Replacing Bugno is Edmund Capon, director of the Art Gallery of New South Wales. Apparently Capon will "make a further statement about the club in a few weeks". I suppose this means a decision will be made about the direction of Sydney FC long after triallist Benito Carbone has left for greener pastures. Perhaps the fans would appreciate a statement from the board concerning the sudden departure of Bugno, not to mention Capon's short-term vision for the future. A few simple words about getting performances back on track, standing by the manager, and bettering success on the field would suffice. Anything to instill confidence and allay fears that this maneuver is all about a clash of personalities or balancing the accounts, which of course it probably is but anything is better than having supporters wait in anguish while the media stews over the lurid details of this affair.

(Dear readers: You may wish to substitute Lowy for Capon in all of the above.)

Update (next day): Well, perhaps things aren't all that bad -- Beni Carbone and Sydney have finally agreed terms to a guest contract.

Round Five Report

Not much of a report this week, but other places have already compiled wrap-ups far superior to my curt efforts so far this season. Belated post-World Cup hangover? Something like that.

Best of Round Five:

Player: Tie: Danny Vukovic, Central Coast, and Robert Bajic, Adelaide - unfair to separate, each had outstanding performances in goal to earn their respective sides a point

U-20 Player: Adrian Leijer, Melbourne - solid once again, having quite an eventful season as the hard man alongside the silky ball carrier from defence, Rodrigo Vargas

Coach: Miron Bleiberg, Queensland - juggling Roar's myriad of attacking options reasonably well thus far -- seems to have re-gained the confidence to really start turning up the chatter, which is great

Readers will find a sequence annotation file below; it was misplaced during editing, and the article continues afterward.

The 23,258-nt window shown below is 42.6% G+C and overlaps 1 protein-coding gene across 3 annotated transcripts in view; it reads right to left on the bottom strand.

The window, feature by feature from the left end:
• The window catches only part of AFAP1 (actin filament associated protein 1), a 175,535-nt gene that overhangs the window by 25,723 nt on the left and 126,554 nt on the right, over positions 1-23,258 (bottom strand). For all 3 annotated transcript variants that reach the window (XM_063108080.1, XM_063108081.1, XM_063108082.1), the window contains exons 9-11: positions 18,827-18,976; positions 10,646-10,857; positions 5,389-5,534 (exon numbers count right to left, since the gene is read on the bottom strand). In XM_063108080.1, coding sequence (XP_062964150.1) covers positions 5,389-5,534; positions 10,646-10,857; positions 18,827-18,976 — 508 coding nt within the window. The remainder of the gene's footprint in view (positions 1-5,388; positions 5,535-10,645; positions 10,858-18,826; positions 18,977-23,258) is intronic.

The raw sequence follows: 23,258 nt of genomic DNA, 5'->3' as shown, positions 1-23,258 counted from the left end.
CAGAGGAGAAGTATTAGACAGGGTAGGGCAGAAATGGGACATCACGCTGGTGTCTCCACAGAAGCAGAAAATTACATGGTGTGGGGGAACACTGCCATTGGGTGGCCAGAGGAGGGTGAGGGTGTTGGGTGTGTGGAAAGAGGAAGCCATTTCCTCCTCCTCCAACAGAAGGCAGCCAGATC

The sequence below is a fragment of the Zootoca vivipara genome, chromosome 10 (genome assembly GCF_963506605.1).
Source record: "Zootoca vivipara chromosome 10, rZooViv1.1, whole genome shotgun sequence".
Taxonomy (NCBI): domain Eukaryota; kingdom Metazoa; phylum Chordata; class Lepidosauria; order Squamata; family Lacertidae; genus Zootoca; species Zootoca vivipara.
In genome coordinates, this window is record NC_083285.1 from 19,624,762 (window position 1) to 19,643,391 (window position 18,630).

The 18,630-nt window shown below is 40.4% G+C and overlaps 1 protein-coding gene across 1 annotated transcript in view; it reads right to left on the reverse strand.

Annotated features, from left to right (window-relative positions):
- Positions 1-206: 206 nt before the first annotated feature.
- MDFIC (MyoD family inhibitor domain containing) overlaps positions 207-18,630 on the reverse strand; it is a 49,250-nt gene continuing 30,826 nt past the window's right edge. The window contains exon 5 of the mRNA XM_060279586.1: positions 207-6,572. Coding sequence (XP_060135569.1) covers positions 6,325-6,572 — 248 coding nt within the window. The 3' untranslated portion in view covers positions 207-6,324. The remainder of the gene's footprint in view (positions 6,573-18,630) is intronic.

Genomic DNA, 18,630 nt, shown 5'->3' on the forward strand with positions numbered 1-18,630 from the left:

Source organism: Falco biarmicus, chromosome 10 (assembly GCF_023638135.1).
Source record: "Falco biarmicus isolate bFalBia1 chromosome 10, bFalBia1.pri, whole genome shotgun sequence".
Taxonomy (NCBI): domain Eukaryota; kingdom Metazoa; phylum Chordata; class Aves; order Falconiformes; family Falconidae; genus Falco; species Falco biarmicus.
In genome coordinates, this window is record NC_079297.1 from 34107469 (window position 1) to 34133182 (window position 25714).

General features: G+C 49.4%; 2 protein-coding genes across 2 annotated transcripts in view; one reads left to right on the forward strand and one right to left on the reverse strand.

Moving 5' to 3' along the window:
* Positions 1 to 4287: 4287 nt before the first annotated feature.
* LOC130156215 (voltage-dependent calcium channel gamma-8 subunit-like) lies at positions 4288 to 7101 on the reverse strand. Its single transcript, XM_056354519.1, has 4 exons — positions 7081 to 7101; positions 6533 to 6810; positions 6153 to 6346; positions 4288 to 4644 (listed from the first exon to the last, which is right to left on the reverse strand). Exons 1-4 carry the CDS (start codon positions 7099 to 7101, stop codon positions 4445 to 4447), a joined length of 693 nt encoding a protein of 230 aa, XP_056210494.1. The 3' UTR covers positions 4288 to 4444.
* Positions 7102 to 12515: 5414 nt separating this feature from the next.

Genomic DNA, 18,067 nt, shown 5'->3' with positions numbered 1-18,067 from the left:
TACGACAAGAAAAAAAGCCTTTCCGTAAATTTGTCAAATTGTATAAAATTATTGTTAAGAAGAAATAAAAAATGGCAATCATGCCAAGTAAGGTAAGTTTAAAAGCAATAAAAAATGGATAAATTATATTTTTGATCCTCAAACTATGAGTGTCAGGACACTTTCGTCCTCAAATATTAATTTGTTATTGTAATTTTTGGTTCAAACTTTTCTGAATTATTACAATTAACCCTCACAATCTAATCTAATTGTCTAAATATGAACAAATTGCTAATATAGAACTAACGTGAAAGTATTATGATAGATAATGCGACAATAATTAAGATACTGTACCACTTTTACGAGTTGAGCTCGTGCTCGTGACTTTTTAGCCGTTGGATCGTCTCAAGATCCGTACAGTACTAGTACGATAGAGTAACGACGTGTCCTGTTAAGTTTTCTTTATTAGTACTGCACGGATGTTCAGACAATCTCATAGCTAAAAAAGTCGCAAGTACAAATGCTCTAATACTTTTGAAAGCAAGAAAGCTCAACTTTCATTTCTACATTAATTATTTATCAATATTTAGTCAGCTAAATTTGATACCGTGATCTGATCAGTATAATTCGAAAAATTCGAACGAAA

Match: Central Coast Mariners vs Newcastle United Jets

Goal: Mark Rudan - burly stoppers don't crack left-footed half-volleys into the net particularly often

4-4-2 Team of the Week:

Joel Griffiths - Reinaldo
Stewart Petrie - Matt McKay - Sasa Ognenovski - Massimo Murdocca
David Tarka - Rodrigo Vargas - Alex Wilkinson - Andrew Packer
Danny Vukovic

Subs: Robert Bajic, Mark Rudan, Adrian Caceres, Milton Rodriguez

22 September 2006

Miron Quote of the Week

Queensland coach Miron Bleiberg on playing John Kosmina's Adelaide this weekend:

"Of course I want to beat him," he said. "I'd give my left arm, not my right because that's the one I play tennis with, to beat him."

(This has just got to become a regular segment.)

21 September 2006

The Victory Dome

There's a nice ring to that name. Melbourne have announced plans to relocate the bulk of their remaining home games to the Telstra Dome. Pending confirmation and go ahead from the FFA, the change of venues would commence from October 1, when Victory host the crowd-pleasing Queensland Roar. Only home games against Perth and New Zealand would not be relocated and remain at the smaller, perhaps less comfortable Olympic Park stadium.

The report does not indicate whether the Dome seating will be re-shaped to a rectangle throughout the duration of the contract, but previous reports have suggested this might be possible. It seems that Telstra Dome management is bending over backwards to clinch the deal, offering Victory a minimum fee to offset stadium rental regardless of attendances. Maybe Victory fans purchase a staggering amount of concessions.

Update: the FFA has endorsed the move.

20 September 2006

Round Four Report